It turns out if you want to break into someone else’s Amazon account, you don’t need to know their password, mother’s maiden name, or what their first pet was called. You just need to keep asking for information. That’s what happened with the case of Eric Springer, who found that Amazon customer support had handed over his personal information with just some gentle prodding.
Although Springer describes himself as a security-conscious individual, using long passwords and two-factor authentication where possible, he recently discovered that his Amazon account had been “hacked” when the retailer emailed him as a follow up to a support chat. Knowing that that hadn’t taken place, he looked into it and was able to recover a chat log between someone claiming to be him and an Amazon employee.
Although that support worker did ask for information on Springer to confirm it was really him, for some reason they accepted an address that was merely near to where Springer was located, cribbed from a Whois lookup of his website. The phony customer then pressed the support worker for more information and was quickly told the real address and phone number of Springer, as well as the balance of any gift cards on the account.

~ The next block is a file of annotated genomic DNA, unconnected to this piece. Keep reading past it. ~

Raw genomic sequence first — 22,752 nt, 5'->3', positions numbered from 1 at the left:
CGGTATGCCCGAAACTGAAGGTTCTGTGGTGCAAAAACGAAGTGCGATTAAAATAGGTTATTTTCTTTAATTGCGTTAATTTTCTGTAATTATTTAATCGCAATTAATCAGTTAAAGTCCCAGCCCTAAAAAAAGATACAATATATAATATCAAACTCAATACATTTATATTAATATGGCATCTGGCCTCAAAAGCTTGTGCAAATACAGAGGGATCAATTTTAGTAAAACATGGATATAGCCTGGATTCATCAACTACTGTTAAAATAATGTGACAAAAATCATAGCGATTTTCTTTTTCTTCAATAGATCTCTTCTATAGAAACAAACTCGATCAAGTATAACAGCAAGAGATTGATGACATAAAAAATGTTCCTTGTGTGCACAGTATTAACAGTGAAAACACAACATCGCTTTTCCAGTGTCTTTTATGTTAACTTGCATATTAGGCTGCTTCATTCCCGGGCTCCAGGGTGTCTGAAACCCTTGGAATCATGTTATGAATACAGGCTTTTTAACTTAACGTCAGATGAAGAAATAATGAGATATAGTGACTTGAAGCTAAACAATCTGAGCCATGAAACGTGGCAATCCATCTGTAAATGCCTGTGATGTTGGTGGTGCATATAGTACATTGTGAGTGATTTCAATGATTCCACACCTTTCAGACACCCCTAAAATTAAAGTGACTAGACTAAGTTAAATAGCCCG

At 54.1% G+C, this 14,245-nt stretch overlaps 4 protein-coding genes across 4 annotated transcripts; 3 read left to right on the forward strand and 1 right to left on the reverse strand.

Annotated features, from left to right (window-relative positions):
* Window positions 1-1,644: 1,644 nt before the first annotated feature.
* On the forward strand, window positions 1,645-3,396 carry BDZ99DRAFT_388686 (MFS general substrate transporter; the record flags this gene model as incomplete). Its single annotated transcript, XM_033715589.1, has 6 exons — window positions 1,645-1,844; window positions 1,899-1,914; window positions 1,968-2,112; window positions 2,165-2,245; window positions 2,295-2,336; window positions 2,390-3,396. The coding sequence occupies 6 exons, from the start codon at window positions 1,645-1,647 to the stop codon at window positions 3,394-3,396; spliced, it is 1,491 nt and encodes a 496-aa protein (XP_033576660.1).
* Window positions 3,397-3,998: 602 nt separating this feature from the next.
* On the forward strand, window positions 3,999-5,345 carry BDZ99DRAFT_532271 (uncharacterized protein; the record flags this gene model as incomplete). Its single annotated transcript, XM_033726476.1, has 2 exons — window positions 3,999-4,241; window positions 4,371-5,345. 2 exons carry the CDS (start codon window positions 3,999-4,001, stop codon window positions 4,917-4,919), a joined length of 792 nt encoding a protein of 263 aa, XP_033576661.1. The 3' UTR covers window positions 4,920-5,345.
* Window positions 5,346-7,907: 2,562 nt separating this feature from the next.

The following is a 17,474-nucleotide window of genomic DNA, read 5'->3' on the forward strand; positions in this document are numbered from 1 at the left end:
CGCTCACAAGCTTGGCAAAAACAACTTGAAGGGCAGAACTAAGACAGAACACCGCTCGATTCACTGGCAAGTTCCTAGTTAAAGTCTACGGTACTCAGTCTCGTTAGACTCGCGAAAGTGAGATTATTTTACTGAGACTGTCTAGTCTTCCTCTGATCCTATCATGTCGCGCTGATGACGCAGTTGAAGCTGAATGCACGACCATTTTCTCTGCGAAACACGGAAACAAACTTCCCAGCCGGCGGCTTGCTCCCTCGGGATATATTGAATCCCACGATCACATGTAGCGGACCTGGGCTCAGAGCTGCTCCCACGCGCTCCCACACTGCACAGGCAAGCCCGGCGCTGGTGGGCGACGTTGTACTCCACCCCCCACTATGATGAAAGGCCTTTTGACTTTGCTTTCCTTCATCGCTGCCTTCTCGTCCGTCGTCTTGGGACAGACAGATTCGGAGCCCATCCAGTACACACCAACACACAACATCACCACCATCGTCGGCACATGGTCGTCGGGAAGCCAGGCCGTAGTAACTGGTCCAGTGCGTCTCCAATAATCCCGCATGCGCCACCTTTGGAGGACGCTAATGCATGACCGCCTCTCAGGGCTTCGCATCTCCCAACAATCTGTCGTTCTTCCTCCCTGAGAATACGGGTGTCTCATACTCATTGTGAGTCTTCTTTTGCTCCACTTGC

“The attacker gave Amazon my fake details from a Whois query, and got my real address and phone number in exchange. Now they had enough to bounce around a few services, even convincing my bank to issue them a new copy of my credit card,” Springer broke down on his blog, after expressing sheer amazement that such a security hole could exist in the Amazon support system.
That wasn’t the end of it either. Despite letting Amazon know that his account was at risk of being socially engineered, Springer found several months later that another incident had taken place, when his personal information was coaxed out of an Amazon support rep. They even tried (albeit unsuccessfully) to discover the last few digits of his credit card.
Perhaps catching on to the fact that Springer was aware of their actions, the nefarious individuals going after his account then contacted support by phone and seemingly were able to acquire his credit card details.
As well as providing a number of strongly worded recommendations to Amazon, Springer also encourages everyone to be very careful with any information shared with any service, as you never know how it could be used to compromise other data.